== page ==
early 14c., an ecclesiastical title, etymologically "head of a group of ten," from Old French deien (12c., Modern French doyen), from Late Latin decanus "head of a group of 10 monks in a monastery," from earlier secular meaning "commander of 10 soldiers" (which was extended to civil administrators in the late empire), from Greek dekanos, from deka "ten" (from PIE root *dekm- "ten"). It replaced Old English teoðingealdor.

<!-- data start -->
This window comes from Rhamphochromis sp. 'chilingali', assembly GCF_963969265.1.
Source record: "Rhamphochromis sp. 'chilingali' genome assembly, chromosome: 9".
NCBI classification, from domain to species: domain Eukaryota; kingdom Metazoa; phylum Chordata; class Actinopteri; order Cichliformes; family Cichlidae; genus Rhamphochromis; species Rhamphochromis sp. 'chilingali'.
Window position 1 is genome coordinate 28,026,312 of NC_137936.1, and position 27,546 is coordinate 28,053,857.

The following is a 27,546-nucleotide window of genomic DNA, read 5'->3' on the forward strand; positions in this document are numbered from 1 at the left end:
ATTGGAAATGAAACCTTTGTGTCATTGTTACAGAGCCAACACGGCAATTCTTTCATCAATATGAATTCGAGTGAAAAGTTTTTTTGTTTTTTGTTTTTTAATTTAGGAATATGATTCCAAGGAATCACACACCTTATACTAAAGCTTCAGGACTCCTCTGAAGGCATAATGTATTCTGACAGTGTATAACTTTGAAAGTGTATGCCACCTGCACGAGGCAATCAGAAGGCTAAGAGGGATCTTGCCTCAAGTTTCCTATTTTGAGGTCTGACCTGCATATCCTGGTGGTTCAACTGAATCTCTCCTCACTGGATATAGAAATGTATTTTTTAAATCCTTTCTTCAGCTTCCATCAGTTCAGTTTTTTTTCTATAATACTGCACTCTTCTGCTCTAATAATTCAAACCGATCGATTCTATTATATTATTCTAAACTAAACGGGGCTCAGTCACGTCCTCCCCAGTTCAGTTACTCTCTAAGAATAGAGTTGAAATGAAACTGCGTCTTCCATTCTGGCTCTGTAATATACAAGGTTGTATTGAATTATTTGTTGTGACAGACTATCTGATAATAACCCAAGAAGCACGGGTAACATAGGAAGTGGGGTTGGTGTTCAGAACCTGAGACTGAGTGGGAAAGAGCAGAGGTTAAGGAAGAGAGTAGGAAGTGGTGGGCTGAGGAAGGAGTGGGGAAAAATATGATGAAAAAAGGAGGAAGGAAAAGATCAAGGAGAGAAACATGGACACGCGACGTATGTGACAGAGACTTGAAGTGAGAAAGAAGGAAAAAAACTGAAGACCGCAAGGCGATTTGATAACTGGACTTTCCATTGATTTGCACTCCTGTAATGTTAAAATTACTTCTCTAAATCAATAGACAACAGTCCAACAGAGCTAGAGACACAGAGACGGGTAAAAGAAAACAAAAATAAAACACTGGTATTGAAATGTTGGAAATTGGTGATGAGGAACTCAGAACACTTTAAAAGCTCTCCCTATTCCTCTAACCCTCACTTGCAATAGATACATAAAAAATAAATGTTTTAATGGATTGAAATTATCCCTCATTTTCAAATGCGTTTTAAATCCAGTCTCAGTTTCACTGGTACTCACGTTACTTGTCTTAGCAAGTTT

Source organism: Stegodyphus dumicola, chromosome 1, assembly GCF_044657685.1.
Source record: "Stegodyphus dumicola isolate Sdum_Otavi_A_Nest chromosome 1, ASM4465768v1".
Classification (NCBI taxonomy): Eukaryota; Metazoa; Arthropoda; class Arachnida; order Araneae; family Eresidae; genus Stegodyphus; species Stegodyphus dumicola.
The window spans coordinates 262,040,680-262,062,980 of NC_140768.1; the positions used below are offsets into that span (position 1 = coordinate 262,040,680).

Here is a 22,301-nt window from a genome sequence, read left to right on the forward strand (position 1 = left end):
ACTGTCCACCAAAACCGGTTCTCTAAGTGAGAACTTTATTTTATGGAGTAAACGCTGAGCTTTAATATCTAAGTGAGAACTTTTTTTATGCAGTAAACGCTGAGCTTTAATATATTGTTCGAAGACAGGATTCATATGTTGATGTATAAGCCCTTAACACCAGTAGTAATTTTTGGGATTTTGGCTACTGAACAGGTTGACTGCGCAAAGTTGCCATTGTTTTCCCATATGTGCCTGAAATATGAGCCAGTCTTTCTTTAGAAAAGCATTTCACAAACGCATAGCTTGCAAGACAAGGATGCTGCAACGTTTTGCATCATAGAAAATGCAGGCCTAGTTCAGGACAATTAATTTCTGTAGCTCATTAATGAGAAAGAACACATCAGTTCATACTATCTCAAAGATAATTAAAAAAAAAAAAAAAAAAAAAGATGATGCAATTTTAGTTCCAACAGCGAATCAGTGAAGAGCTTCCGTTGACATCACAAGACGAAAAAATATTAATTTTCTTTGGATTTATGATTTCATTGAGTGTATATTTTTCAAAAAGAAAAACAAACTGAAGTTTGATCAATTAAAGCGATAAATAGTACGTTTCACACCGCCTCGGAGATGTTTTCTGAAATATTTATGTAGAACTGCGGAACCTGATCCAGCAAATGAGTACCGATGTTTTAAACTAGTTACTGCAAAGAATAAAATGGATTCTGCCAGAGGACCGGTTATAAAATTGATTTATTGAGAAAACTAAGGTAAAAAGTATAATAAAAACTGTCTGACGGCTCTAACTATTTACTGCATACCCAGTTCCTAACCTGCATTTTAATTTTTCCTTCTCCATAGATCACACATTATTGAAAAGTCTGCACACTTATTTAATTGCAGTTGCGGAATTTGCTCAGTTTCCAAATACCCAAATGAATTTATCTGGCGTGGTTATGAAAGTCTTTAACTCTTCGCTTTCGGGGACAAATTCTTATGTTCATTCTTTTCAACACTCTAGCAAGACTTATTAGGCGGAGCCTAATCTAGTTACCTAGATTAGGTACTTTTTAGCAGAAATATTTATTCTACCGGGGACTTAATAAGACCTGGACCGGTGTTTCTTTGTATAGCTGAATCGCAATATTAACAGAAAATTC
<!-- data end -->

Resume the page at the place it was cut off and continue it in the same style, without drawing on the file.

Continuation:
Sense of "president of a faculty or department in a university" is by 1520s (in Anglo-Latin from late 13c.). Extended meaning "oldest member in length of service in any constituted body" is from mid-15c. Related: Deanery.
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